Outdoor Ecuador was actually my favorite part of Olon all together! I was here pretty much every day taking Spanish classes with Manolo or Karen, surfing every day with Luis, and randomly chatting it up with Yvonne with my ever-so-slightly better Spanish than the day before.
We made friends here quickly, there’s a family vibe, and since you’re hanging out learning with your teacher or other surf/Spanish mates, you feel at home right away. You get to Olon and have a mini-community within a few days, and this is what made me fall in love with the place.
They even organize family dinner night or some other fun activity like soccer on the beach for those part of the school.
Aside from having cool people around you, obviously, the Spanish and surf lessons are the main deal here. I loved being able to come into class every day and just chat up with either Karen or Manolo and my two classmates in Spanish! Sure I needed some random vocabulary help from the teacher or to look back at my notes, but you’re talking in Spanish from day one.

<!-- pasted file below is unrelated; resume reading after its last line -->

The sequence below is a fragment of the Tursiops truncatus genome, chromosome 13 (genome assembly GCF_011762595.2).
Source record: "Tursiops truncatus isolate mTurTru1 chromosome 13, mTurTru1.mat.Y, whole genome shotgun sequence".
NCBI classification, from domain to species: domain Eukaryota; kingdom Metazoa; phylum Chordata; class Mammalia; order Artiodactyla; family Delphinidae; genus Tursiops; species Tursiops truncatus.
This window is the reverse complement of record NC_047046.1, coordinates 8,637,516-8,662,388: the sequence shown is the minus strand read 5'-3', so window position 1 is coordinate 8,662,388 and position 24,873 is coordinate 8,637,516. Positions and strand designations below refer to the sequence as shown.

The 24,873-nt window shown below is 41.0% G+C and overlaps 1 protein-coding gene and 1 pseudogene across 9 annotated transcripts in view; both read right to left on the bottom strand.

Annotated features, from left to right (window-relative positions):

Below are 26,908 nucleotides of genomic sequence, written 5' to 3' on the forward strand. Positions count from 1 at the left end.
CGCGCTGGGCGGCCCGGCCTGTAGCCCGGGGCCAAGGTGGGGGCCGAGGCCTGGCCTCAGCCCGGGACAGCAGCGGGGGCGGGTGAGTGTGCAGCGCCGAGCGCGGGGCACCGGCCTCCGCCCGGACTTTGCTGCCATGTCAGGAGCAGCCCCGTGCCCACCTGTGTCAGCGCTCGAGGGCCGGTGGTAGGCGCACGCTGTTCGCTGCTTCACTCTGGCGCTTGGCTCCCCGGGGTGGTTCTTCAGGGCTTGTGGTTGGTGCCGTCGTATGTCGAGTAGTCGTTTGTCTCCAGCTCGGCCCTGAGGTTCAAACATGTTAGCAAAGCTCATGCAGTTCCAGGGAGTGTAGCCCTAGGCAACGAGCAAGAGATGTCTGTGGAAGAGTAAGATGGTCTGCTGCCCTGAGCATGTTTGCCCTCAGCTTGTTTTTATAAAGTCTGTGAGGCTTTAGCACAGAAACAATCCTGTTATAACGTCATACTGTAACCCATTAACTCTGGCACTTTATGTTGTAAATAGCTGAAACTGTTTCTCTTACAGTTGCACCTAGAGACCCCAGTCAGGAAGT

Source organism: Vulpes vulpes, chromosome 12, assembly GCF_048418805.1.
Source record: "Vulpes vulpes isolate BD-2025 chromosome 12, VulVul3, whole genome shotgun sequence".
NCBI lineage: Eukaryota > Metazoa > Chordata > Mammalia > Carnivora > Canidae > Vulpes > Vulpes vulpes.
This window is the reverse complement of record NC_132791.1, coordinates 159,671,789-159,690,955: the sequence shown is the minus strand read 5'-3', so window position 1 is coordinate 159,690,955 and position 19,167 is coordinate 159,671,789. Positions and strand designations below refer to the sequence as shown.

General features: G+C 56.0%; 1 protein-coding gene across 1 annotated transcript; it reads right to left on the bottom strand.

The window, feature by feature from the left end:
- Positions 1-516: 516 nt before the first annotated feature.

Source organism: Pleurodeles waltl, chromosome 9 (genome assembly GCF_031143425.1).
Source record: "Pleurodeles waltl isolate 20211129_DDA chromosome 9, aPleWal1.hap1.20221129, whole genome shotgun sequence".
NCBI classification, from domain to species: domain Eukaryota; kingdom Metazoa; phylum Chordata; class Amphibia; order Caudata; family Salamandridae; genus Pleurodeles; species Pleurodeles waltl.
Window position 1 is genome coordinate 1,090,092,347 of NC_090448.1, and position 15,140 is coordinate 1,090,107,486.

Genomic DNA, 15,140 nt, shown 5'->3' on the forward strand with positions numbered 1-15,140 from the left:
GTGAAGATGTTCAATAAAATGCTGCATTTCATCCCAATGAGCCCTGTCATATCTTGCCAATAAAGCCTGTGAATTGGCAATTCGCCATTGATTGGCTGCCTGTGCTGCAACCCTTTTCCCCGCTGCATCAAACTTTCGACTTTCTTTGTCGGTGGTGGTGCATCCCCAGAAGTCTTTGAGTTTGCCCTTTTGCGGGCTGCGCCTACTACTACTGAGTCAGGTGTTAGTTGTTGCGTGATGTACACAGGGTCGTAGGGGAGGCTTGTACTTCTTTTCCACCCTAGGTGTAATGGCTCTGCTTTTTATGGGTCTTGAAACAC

We had SO much fun in class, and it was the highlight of my day. You get a lot out of the classes and move quickly so you can get the basics down fast and use them during your time in town.
And the surf? You better come prepared because Luis will push you in the best way possible. He was throwing me into some waves that I was absolutely terrified of, but by the end of my time with him, I actually got pretty comfortable! I’m kind of scared of surfing and the ocean, believe it or not, but he helped me surf and get more confident out in the water.